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August 18, 2011

Burn Survivor Leaves Hospital, Starts Next Stage of His Life at Home


As a follow-up to my August 9 blog, I found a late-July article in The Los Angeles Times about 19-year-old Derek Thomas, a burn victim whose strong determination, positive attitude and faith have helped him to get out of the hospital and go home even though he was given just a 1 percent chance of survival when he suffered third-degree burns last year.

Nearly 300 people in Encinitas, CA welcomed home Derek, who was burned over 85 percent of his body in a car crash a year ago. The crowd of friends that gathered from the local high school, church and the YMCA where Derek once worked lined up along the driveway at Scripps Rehabilitation Services, where Derek is expected to continue physical therapy for several more weeks.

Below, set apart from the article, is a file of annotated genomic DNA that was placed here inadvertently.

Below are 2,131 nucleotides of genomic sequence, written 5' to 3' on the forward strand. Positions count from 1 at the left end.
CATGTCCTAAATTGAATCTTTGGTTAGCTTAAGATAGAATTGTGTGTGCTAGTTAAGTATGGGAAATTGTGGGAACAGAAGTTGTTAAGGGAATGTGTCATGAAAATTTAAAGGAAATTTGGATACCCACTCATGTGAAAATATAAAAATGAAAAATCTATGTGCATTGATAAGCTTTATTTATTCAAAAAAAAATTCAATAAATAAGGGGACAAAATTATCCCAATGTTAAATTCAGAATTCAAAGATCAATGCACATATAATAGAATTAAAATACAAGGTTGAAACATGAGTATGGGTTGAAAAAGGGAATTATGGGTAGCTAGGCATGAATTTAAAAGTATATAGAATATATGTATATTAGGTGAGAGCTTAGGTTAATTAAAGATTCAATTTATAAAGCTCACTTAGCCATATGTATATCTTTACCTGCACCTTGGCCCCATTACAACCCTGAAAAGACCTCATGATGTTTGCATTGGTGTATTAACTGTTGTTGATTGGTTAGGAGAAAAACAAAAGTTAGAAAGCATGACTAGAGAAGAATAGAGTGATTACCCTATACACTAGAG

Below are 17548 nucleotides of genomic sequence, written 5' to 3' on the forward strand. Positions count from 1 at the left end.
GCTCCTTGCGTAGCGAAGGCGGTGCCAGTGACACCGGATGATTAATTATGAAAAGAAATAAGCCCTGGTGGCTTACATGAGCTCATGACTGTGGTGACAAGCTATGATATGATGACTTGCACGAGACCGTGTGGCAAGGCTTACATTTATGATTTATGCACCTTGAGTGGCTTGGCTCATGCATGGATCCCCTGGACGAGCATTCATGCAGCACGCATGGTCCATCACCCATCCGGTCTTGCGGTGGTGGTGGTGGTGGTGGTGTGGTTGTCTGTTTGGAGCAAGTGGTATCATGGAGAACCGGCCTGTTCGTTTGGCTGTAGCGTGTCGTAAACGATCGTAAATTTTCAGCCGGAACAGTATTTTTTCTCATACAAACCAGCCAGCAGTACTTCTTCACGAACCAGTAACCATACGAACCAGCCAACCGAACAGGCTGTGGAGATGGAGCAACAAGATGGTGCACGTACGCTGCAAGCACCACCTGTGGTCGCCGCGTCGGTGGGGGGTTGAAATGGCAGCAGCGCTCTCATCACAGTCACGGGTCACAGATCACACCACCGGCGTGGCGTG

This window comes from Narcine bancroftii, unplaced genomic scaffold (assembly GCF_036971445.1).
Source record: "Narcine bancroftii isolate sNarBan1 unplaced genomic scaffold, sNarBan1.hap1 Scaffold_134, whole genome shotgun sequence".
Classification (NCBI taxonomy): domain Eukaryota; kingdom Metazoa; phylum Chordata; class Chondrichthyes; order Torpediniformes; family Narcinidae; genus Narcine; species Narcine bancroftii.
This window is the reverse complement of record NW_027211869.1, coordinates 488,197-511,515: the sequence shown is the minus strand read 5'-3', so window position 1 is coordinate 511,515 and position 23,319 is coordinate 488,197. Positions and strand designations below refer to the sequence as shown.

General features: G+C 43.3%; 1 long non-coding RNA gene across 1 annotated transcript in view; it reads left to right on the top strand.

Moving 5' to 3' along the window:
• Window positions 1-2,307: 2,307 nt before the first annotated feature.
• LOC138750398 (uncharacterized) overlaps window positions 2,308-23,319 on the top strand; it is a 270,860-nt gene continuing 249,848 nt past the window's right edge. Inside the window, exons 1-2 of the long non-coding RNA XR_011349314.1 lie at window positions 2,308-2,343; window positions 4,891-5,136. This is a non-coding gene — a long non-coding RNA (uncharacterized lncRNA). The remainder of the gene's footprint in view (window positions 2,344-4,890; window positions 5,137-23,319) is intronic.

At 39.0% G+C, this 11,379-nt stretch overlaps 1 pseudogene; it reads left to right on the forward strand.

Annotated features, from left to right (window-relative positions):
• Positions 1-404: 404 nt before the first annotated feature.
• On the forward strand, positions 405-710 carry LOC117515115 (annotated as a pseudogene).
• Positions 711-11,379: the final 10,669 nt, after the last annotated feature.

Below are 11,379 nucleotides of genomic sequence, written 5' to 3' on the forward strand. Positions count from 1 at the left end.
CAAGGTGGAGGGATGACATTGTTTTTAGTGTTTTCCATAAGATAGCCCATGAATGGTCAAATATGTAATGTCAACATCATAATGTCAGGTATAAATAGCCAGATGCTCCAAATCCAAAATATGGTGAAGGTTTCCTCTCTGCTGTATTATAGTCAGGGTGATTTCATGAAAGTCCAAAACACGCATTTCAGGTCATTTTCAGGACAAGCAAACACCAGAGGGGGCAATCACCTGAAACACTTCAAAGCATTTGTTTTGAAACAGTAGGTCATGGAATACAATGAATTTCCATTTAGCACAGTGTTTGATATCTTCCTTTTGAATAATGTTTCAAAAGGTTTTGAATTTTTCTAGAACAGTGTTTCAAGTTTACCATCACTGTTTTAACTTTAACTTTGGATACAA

Upon his arrival from the Grossman Burn Center at West Hills Hospital & Medical Center the crowd began cheering, shaking pom-poms and waving signs that said, "We love you D-Rock!" and "I am not a body. I am a soul!"

Earlier, at the Grossman Burn Center, Derek met with some of his rescuers for the first time: the men who helped him right after the car wreck, the emergency room personnel, and the medical staff who flew him via emergency jet to Los Angeles.

During his 11-month stay at the burn center, Derek underwent 42 surgeries and had to have every inch of his burned skin scraped off. As he was leaving for good, much of the staff was in tears as they wished Derek farewell with a pot-luck dinner of homemade dishes, including some of Derek's favorites.